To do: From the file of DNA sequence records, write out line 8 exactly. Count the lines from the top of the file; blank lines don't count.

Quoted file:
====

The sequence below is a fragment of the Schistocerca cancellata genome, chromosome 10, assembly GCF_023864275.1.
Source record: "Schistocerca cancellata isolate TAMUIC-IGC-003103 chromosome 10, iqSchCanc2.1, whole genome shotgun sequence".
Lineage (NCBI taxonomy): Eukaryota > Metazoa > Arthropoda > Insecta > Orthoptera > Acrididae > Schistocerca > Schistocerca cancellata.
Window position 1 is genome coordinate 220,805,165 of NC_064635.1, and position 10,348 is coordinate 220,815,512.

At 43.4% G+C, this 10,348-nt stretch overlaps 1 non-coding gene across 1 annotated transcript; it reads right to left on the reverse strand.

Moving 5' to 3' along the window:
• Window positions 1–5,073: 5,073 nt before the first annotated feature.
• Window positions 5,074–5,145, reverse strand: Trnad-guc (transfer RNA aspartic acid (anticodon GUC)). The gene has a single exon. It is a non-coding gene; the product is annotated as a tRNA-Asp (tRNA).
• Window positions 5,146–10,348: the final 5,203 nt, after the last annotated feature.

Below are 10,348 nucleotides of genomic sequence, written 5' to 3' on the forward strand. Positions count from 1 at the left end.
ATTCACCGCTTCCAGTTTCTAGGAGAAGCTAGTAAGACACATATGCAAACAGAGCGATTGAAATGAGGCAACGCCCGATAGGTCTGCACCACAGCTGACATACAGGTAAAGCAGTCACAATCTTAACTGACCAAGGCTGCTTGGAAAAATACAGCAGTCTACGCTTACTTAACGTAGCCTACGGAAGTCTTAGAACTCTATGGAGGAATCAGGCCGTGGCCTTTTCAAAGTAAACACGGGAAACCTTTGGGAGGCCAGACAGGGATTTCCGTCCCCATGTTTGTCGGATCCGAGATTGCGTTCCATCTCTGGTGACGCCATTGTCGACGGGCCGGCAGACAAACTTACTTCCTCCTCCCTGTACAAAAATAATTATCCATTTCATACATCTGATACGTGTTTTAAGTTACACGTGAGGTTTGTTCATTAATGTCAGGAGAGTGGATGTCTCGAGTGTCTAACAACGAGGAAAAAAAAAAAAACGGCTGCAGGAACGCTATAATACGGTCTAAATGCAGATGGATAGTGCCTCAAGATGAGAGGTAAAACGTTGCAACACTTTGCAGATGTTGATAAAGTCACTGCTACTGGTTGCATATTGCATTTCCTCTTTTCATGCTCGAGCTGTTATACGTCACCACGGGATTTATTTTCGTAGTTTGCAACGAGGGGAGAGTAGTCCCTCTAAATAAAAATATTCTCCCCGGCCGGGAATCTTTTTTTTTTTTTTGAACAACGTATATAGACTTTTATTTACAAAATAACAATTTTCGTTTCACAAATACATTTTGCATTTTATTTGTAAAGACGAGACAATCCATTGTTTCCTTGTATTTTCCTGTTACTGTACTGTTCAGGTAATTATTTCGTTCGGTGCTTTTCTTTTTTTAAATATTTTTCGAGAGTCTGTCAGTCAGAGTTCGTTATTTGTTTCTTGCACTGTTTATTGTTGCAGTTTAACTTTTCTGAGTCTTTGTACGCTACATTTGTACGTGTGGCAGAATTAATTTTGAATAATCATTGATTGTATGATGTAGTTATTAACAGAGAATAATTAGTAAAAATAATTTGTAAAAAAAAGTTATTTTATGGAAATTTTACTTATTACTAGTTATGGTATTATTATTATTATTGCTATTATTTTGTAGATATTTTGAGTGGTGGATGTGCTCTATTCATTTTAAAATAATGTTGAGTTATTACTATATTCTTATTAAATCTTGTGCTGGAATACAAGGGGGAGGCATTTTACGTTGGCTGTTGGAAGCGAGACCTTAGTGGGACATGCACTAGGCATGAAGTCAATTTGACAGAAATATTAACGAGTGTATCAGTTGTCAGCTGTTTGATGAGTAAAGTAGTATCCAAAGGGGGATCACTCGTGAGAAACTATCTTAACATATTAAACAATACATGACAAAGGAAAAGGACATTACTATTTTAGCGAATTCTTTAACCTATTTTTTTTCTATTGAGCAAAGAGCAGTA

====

• Window positions 5,074–5,145, reverse strand: Trnad-guc (transfer RNA aspartic acid (anticodon GUC)). The gene has a single exon. It is a non-coding gene; the product is annotated as a tRNA-Asp (tRNA).